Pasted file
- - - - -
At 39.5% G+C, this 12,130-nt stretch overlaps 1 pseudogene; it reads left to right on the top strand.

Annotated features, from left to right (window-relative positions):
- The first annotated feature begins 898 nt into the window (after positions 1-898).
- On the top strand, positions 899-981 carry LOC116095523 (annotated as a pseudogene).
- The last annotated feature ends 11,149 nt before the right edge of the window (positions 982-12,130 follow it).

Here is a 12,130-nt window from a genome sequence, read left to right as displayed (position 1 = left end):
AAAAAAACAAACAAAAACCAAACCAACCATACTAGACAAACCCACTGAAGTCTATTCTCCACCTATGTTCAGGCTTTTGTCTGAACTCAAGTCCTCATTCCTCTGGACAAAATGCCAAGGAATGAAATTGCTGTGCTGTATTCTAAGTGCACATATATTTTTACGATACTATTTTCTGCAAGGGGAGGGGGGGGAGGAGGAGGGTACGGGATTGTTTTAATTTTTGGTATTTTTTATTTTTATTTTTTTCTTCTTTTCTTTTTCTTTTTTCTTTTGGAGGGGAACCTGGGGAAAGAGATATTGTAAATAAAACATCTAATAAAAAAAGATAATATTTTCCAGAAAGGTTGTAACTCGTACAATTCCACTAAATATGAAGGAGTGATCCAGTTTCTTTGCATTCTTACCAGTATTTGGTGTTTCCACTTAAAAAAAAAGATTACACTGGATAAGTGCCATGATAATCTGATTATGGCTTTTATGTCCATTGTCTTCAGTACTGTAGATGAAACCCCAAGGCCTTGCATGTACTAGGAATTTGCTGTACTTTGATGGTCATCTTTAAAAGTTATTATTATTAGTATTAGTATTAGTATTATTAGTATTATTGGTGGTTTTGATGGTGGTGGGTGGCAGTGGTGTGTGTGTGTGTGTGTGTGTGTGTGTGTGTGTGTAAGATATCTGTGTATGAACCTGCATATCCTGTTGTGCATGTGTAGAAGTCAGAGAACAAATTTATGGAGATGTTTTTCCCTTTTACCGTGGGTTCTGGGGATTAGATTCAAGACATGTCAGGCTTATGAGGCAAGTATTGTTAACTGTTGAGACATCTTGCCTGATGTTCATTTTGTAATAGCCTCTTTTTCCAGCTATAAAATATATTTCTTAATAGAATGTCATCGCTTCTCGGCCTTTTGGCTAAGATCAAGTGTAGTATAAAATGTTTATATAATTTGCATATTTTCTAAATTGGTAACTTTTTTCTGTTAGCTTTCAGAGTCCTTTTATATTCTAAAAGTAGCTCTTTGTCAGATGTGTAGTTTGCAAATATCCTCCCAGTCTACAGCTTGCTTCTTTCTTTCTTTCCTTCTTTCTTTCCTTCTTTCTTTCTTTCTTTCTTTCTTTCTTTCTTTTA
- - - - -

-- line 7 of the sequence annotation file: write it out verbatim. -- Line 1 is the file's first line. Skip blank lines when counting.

AAAAAAACAAACAAAAACCAAACCAACCATACTAGACAAACCCACTGAAGTCTATTCTCCACCTATGTTCAGGCTTTTGTCTGAACTCAAGTCCTCATTCCTCTGGACAAAATGCCAAGGAATGAAATTGCTGTGCTGTATTCTAAGTGCACATATATTTTTACGATACTATTTTCTGCAAGGGGAGGGGGGGGAGGAGGAGGGTACGGGATTGTTTTAATTTTTGGTATTTTTTATTTTTATTTTTTTCTTCTTTTCTTTTTCTTTTTTCTTTTGGAGGGGAACCTGGGGAAAGAGATATTGTAAATAAAACATCTAATAAAAAAAGATAATATTTTCCAGAAAGGTTGTAACTCGTACAATTCCACTAAATATGAAGGAGTGATCCAGTTTCTTTGCATTCTTACCAGTATTTGGTGTTTCCACTTAAAAAAAAAGATTACACTGGATAAGTGCCATGATAATCTGATTATGGCTTTTATGTCCATTGTCTTCAGTACTGTAGATGAAACCCCAAGGCCTTGCATGTACTAGGAATTTGCTGTACTTTGATGGTCATCTTTAAAAGTTATTATTATTAGTATTAGTATTAGTATTATTAGTATTATTGGTGGTTTTGATGGTGGTGGGTGGCAGTGGTGTGTGTGTGTGTGTGTGTGTGTGTGTGTGTGTGTAAGATATCTGTGTATGAACCTGCATATCCTGTTGTGCATGTGTAGAAGTCAGAGAACAAATTTATGGAGATGTTTTTCCCTTTTACCGTGGGTTCTGGGGATTAGATTCAAGACATGTCAGGCTTATGAGGCAAGTATTGTTAACTGTTGAGACATCTTGCCTGATGTTCATTTTGTAATAGCCTCTTTTTCCAGCTATAAAATATATTTCTTAATAGAATGTCATCGCTTCTCGGCCTTTTGGCTAAGATCAAGTGTAGTATAAAATGTTTATATAATTTGCATATTTTCTAAATTGGTAACTTTTTTCTGTTAGCTTTCAGAGTCCTTTTATATTCTAAAAGTAGCTCTTTGTCAGATGTGTAGTTTGCAAATATCCTCCCAGTCTACAGCTTGCTTCTTTCTTTCTTTCCTTCTTTCTTTCCTTCTTTCTTTCTTTCTTTCTTTCTTTCTTTCTTTTA